Oregon's unemployment rate took a sharp jump in October with major industries shedding more than 14,000 jobs as the nation's financial woes deepened.
SALEM — Oregon's unemployment rate took a sharp jump in October with major industries shedding more than 14,000 jobs as the nation's financial woes deepened.
Oregon's seasonally adjusted jobless rate jumped from 6.4 percent in September to 7.3 percent last month, the highest jobless rate since August 2004 and well above the national average of 6.5 percent.
"We've seen the unemployment rate drifting up this year. October was an intensification of that trend," said Art Ayre, a state employment economist.
There are predictions that things could get worse before improving.
"Its horrible," said Tom Potiowsky, the state economist. "The speed at which this economy is going down is just very surprising," he told The Oregonian.
Potiowsky, who issues his official state revenue forecast Wednesday, expects the state unemployment rate to reach or exceed 8 percent before this recession is over. "We really aren't going to see better growth until 2010. Oregon will suffer more than Washington," he predicted.
Last month's unemployment rate translated to 134,096 Oregonians on the jobless rolls — an increase of more than 40,000 over this time a year ago.
The job losses were spread across most major industries.
— Manufacturing cut 5,000 jobs at a time of year when a loss of only 500 is expected.
— Transportation equipment manufacturing cut 1,500 jobs.
— Computer and electronic product manufacturing cut 1,200 jobs and is down 3,100 jobs since October 2007.
— In a key sector, construction employment shrank again in October, dropping 2,000 for the month, more than double the typical seasonal decline of 900.
Construction employment has been on a steady decline since July 2007, when employment stood at 105,800. Since then, construction is down 13,900 jobs or 13.1 percent.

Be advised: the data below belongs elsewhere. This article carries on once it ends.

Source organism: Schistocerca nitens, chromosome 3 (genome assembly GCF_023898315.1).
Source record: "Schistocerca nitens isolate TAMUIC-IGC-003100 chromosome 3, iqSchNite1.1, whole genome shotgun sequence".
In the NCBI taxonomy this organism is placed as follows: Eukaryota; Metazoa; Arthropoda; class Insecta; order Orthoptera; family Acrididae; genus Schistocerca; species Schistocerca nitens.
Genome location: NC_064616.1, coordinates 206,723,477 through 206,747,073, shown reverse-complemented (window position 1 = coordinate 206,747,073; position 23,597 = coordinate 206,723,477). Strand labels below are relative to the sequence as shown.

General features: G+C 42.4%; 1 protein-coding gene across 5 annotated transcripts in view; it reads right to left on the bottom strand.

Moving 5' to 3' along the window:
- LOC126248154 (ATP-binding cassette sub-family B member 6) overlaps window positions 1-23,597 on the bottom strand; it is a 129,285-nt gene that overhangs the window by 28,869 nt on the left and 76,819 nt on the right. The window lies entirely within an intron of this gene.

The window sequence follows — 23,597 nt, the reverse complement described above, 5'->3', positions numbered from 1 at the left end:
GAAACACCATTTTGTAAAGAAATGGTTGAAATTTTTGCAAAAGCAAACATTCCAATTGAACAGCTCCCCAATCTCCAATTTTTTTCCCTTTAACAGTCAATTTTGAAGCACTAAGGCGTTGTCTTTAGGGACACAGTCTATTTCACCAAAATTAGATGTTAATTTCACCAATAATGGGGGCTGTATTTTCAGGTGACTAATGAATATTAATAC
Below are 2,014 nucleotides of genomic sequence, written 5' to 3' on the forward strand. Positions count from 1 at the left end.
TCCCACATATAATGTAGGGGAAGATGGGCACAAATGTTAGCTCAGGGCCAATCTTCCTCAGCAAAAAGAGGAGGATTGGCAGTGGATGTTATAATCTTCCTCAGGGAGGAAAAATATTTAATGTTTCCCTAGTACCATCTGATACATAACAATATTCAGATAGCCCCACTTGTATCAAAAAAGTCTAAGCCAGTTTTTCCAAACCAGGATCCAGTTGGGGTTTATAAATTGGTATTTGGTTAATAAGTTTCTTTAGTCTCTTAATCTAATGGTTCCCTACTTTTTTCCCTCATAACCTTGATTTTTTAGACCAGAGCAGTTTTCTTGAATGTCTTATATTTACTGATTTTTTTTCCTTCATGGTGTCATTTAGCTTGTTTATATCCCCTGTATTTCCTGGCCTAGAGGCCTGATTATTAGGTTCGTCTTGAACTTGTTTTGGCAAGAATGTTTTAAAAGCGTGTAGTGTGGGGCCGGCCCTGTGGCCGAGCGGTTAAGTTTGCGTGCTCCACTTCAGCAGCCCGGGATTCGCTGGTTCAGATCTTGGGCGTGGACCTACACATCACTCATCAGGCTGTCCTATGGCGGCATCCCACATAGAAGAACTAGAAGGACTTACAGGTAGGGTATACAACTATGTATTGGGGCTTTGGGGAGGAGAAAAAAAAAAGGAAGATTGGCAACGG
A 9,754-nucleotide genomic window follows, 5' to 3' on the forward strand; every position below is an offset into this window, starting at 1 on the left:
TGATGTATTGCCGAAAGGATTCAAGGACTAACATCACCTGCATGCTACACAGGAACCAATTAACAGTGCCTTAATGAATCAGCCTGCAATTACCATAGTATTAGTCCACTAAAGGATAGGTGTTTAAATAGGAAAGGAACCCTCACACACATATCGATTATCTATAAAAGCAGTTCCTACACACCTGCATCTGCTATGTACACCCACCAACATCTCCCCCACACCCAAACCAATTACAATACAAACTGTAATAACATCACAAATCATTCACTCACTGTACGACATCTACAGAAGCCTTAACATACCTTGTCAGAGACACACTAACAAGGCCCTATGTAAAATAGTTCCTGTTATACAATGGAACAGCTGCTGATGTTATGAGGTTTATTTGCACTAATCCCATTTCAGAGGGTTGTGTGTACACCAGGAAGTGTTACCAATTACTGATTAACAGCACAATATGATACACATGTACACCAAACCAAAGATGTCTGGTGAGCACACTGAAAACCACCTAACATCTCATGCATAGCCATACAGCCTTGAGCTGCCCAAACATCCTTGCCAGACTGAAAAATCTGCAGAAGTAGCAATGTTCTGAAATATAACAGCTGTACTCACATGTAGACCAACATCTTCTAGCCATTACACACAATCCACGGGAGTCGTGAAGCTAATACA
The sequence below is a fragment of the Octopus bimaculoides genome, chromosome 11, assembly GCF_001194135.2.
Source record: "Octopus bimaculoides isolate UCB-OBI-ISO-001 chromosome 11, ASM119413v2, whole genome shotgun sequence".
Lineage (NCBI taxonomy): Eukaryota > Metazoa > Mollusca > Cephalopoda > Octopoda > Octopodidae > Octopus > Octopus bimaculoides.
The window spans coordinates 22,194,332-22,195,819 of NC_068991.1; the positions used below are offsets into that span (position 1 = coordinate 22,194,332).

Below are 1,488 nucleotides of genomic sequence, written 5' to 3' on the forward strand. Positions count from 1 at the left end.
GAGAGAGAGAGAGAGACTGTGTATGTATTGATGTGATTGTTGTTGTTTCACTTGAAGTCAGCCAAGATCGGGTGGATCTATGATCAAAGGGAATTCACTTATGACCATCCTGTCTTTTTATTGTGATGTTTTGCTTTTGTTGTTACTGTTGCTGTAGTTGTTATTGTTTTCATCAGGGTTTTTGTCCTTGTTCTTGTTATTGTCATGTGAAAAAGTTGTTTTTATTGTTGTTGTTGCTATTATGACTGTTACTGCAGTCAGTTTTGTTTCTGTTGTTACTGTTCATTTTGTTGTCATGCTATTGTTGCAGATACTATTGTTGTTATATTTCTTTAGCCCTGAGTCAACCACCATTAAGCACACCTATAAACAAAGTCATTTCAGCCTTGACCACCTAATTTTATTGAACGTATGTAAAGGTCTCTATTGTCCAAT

The state's widespread job losses have retailers bracing for a lackluster holiday shopping season that could result in reduced hiring of part-time workers at stores and malls, said Ayre, the employment economist.
In recent years it's been common for retailers to add a net 10,000 workers statewide from September through December, he said, "but this year it's likely to be lower, possibly around 5,000."
The state's political leaders are watching employment trends, too, for further signs of a worsening economy that could result in a continuing drop in tax revenue to fund state services and programs.
"It is critical the Legislature do all it can to protect the human services safety net on which more Oregonians will need to depend — things like food stamps, aid to needy families and health care for children," Senate President Peter Courtney said after Monday's jobs report.
Despite tax breaks and other incentives aimed at attracting wind and solar manufacturers to Oregon, the growth in that sector has not offset the loss of other manufacturing jobs.
Still, Democratic Gov. Ted Kulongoski said Monday's jobless figures are a "call to action" for the state to keep investing in renewable energy and other sectors that can create jobs for the future.
He again called on lawmakers to approve his $1 billion transportation package, which includes a 2-cent-a-gallon gas tax increase, to help pay for road and bridge improvements and create thousands of family wage jobs.
The public works issue is likely to spark heated debate in 2009 Legislature, however. House Republican Leader Bruce Hanna, noting the big jump in the jobless rate, warned that "reckless pork barrel spending alone will not fix Oregon's economic crisis."